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Appeals court sides with mother of baby in marijuana case

A mother who gives birth to a baby with marijuana in its system cannot be charged with child neglect if she has a doctor's permission to use the drug.

PHOENIX — A mother who gives birth to a baby with marijuana in its system cannot be charged with child neglect if she has a doctor’s permission to use the drug.

The state Court of Appeals overturned the decision by the Department of Child Safety to put Lindsay Ridgell on the agency’s “Central Registry,’’ which is a list of substantiated instances of child abuse and neglect.

Judge Randall Howe, writing for the unanimous three-judge panel, said the agency erred in brushing aside the evidence that Ridgell had a card entitling her to use marijuana for medical reasons. He said the 2010 Arizona Medical Marijuana Act provides immunity for those with such a state-issued card from being subject to arrest, prosecution, penalty or denial of any right or privilege.

Howe acknowledged that DCS contends Ridgell never told the doctor who recommended the marijuana — the legal precursor to getting a card — that she was pregnant. Ridgell disputes that point.

But the judge said all that is irrelevant.

He pointed out that under the state’s child-welfare laws, pregnant women cannot be charged with abuse and neglect if they are taking medications “under the direction of a physician.’’ And since it is undisputed that Ridgell did have a doctor’s recommendation, that ends the discussion.

Howe stressed that he and his colleagues were not endorsing that legal protection provided to pregnant women who use marijuana, saying it “may be unwise.’’

“The United States government does not recognize the medical value of marijuana,’’ he wrote. “And the Center for Disease Control and Prevention warns of the effects of marijuana use during pregnancy.’’

Howe also noted that the 2010 law requires warnings at marijuana dispensaries, and even on user registration cards, about the dangers of marijuana use on a fetus.

“But marijuana’s proper role in society has been long debated, and the wisdom of legislation is not for this court to decide,’’ he wrote.

A spokesman for DCS said the agency is reviewing the decision and has no comment.

Court records show Ridgell, a Dewey resident, obtained a medical marijuana card about 10 years ago after being diagnosed with irritable bowel syndrome and has used the drug ever since. She continued to use marijuana even after becoming pregnant in September 2018.

She renewed her medical marijuana card in late December 2018, telling the certifying doctor she was pregnant.

The doctor said she warned Ridgell that use of marijuana during pregnancy might result in her being reported to DCS at birth. But the doctor certified that, in her belief, Ridgell is “likely to receive therapeutic or palliative benefit from … the use of marijuana to treat or alleviate the qualifying patient’s debilitating medical condition.’’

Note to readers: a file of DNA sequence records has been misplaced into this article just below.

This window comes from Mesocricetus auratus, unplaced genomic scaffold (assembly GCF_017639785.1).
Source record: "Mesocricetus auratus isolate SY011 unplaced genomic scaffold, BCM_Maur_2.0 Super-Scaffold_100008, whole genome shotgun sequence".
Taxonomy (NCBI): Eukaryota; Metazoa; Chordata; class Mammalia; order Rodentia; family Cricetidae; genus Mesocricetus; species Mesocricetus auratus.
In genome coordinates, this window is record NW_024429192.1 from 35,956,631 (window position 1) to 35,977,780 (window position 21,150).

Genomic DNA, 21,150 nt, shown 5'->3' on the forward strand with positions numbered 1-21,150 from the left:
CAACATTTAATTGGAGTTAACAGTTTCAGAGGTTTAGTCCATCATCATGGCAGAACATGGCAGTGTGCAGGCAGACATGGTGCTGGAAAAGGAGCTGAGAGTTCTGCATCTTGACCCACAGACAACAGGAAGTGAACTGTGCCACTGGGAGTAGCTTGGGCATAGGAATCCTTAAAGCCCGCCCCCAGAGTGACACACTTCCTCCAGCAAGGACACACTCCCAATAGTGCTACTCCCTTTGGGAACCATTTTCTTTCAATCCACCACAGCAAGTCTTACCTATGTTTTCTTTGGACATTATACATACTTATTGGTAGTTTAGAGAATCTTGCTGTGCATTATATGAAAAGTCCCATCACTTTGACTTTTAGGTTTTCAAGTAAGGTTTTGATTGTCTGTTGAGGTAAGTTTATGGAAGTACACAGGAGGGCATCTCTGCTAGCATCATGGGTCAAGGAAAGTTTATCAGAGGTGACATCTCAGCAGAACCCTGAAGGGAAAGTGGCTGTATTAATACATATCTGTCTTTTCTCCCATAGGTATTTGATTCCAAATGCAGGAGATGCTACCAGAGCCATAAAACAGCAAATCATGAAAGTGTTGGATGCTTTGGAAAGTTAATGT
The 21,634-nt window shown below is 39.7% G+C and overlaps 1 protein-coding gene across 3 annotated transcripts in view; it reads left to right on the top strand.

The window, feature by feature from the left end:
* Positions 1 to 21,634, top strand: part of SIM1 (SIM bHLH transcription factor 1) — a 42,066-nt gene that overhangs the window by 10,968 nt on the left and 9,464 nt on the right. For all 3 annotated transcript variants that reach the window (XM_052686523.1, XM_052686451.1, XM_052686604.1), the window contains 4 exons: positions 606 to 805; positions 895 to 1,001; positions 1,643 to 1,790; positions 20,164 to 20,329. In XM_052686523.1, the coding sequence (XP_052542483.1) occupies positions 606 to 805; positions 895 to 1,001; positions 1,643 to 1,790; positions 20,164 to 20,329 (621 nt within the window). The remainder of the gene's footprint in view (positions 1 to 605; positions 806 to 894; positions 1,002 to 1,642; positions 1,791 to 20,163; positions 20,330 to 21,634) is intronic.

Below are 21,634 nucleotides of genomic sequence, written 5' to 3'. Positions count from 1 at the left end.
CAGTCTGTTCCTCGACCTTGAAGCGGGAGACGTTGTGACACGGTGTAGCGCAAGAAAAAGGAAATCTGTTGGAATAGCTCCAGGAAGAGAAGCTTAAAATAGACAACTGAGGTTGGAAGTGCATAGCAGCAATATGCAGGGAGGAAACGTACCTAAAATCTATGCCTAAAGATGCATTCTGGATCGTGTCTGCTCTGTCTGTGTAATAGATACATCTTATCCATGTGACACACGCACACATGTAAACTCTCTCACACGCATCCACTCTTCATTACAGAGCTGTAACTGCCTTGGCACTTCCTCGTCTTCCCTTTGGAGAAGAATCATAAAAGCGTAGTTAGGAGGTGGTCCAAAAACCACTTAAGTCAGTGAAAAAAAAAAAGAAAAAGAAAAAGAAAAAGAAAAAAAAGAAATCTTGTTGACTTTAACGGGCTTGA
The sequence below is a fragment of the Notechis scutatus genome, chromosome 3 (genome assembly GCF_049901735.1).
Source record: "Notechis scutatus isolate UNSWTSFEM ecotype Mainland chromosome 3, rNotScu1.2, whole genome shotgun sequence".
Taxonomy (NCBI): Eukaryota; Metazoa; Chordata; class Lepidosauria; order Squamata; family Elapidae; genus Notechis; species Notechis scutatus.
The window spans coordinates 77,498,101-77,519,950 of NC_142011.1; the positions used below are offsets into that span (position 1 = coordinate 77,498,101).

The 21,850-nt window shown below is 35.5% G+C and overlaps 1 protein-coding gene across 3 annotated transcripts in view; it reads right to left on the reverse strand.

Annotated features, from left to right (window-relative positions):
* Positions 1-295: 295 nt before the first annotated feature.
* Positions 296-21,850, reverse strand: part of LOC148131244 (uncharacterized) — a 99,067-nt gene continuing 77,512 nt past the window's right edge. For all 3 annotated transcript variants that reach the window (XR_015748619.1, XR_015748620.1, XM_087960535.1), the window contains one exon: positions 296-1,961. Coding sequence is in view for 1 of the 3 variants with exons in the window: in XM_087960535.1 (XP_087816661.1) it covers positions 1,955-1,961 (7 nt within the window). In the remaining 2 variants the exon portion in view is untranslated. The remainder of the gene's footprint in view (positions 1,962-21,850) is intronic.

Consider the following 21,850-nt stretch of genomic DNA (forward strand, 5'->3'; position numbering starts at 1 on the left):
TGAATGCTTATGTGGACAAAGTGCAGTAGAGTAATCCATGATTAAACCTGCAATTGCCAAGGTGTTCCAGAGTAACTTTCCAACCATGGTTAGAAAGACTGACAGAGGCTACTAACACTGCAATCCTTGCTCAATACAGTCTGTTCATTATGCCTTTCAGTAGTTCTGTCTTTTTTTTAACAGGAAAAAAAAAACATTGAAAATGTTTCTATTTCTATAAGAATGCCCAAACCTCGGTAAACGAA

In May 2019, she again saw her obstetrician, telling that person she had stopped taking marijuana when she found out she was pregnant.

Two later later, she gave birth to a baby boy who stopped breathing a minute after his birth and required resuscitation.

After exhibiting “jitteriness’’ he was transferred to Phoenix Children’s Hospital for evaluation.

Tests revealed the baby had marijuana, an anxiety drug, caffeine and Benadyl, notifying DCS that he had been born “substance exposed.’’ That constitutes neglect if the exposure was not caused by treatment administered by a health care professional.

DCS, after an investigation, placed her on its Central Registry even though the baby remained healthy and that the “jitteriness’’ was never linked to marijuana use.

She objected, noting that being placed on the list can affect someone’s ability to work with a child welfare agency or any firm that contracts with the state to provide direct services to children or vulnerable adults. The appellate judges sided with her.

“No one disputes that Ridgell is a qualifying patient under the Arizona Medical Marijuana Act,’’ Howe wrote.

“Under AMMA, then, she is presumed to have taken marijuana for ‘medical use,’ which means taking it to treat or alleviate her medical condition or symptoms,’’ the judge continued. “And her marijuana use is the equivalent of taking any other medication under the direction of a physician.’’

Howard Fischer is a veteran journalist who has been reporting since 1970 and covering state politics and the Legislature since 1982. Follow him on Twitter at “@azcapmedia” or email

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